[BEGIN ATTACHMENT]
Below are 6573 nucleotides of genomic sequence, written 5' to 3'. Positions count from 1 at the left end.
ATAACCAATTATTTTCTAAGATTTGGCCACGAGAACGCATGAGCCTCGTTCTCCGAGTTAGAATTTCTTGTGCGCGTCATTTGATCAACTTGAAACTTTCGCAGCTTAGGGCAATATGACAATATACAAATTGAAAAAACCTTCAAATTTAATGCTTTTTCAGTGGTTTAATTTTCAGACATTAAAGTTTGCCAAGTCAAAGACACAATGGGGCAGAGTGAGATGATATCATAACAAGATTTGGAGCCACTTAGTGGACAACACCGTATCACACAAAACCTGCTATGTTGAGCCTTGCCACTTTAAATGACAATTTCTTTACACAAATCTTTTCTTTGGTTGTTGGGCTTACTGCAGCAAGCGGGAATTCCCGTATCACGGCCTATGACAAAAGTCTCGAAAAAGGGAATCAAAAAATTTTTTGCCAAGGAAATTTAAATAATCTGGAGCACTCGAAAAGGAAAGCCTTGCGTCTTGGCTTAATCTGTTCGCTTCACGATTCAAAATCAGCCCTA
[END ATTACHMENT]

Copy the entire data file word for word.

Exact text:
Below are 6573 nucleotides of genomic sequence, written 5' to 3'. Positions count from 1 at the left end.
ATAACCAATTATTTTCTAAGATTTGGCCACGAGAACGCATGAGCCTCGTTCTCCGAGTTAGAATTTCTTGTGCGCGTCATTTGATCAACTTGAAACTTTCGCAGCTTAGGGCAATATGACAATATACAAATTGAAAAAACCTTCAAATTTAATGCTTTTTCAGTGGTTTAATTTTCAGACATTAAAGTTTGCCAAGTCAAAGACACAATGGGGCAGAGTGAGATGATATCATAACAAGATTTGGAGCCACTTAGTGGACAACACCGTATCACACAAAACCTGCTATGTTGAGCCTTGCCACTTTAAATGACAATTTCTTTACACAAATCTTTTCTTTGGTTGTTGGGCTTACTGCAGCAAGCGGGAATTCCCGTATCACGGCCTATGACAAAAGTCTCGAAAAAGGGAATCAAAAAATTTTTTGCCAAGGAAATTTAAATAATCTGGAGCACTCGAAAAGGAAAGCCTTGCGTCTTGGCTTAATCTGTTCGCTTCACGATTCAAAATCAGCCCTA